India currency challenge no reason to disengage, says Matthews Asia
Matthews Asia manager Sharat Shroff says that misguided responses from Indian policymakers to the rupee depreciation does not mean investors should ignore the ongoing investment story developing in the country.
Shroff’s comments come after significant weakness in the Indian currency, sparked by concerns of the impact of tapering of monetary stimulus in the US.
The impact has been felt by investors, with the likes of the MSCI India, BSE Sensex, and India Nifty 50 indices down about 14% in the past month, and down by up to a fifth over the past three months.
Shroff believes that the currency crisis could spark much needed reforms. For investors, however, the danger remains of misguided policy responses, he adds.
“Recent measures announced by the Indian government and the Reserve Bank of India (RBI) suggest that policymakers are viewing the rupee movements as a short-term issue while paying less attention to some of the structural problems confronting the economy. Hence the measures seem to focus on reducing the country’s need for US dollars. The efficacy of such measures is questionable.”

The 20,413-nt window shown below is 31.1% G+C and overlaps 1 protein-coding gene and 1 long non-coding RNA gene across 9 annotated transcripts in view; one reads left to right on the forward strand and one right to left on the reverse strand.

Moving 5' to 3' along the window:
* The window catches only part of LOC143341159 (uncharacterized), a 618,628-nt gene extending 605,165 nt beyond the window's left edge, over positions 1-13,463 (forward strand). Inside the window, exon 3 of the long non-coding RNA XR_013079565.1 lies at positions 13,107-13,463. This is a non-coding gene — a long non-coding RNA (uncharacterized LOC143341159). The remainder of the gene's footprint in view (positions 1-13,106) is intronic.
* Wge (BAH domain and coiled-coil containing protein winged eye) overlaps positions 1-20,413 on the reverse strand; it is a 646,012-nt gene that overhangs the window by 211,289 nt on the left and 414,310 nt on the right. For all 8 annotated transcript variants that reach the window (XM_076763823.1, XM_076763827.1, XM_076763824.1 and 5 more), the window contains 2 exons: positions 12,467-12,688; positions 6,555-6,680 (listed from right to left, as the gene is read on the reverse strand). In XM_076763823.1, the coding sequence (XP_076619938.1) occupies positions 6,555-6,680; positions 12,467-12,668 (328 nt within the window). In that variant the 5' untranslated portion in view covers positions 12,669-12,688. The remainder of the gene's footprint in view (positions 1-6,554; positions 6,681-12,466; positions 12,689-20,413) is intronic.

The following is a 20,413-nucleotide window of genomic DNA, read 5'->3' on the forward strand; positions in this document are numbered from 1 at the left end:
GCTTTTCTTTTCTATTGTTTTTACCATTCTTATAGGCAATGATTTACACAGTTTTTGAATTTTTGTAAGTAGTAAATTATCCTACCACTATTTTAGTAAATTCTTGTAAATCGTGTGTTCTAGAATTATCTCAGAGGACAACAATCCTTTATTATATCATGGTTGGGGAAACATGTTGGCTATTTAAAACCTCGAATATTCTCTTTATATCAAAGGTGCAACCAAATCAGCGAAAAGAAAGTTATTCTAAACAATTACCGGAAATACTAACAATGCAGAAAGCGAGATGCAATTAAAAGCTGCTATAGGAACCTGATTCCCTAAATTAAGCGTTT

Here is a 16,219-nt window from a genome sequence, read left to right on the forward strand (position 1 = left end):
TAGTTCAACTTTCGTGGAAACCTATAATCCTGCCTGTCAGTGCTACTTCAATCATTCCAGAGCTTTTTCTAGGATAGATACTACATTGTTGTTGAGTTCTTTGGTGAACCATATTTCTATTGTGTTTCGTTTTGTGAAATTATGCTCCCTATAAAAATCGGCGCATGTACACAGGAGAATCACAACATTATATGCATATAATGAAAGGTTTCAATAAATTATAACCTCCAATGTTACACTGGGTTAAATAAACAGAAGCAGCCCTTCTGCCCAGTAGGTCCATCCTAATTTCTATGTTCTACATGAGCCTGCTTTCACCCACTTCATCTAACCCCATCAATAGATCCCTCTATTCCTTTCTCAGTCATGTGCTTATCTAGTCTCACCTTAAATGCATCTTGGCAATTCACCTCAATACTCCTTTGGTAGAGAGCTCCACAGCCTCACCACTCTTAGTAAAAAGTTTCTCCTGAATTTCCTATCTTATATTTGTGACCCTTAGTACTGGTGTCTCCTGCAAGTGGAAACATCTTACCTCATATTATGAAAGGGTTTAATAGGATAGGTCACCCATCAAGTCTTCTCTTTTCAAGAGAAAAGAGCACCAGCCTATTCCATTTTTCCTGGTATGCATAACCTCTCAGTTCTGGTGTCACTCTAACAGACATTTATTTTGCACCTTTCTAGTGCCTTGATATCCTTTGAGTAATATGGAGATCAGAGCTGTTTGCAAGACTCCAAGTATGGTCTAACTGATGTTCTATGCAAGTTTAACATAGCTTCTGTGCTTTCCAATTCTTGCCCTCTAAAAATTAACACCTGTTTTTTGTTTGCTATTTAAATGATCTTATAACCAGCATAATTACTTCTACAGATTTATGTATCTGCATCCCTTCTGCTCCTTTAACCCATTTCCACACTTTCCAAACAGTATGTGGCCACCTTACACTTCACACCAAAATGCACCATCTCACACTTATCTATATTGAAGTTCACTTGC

“The government may be aiming to plug the gap in funding India’s current account deficit by increasing reliance on shorter-term sources of funding. While these measures may work in the interim, there must be a concerted effort to attract more sustainable sources of capital, and that can be achieved by easing the cost of doing business and by improving domestic business competitiveness. Unfortunately, the country’s attempts to improve competitiveness in recent years have been half-hearted.
“The silver lining to all this is if recent events can become the impetus for Indian policymakers to pay attention to longer-term objectives of improving competition and productivity within the country.
“We continue to believe that the underlying attraction to investing in India remains intact, and may get a boost with a more thoughtful framework for economic reform.”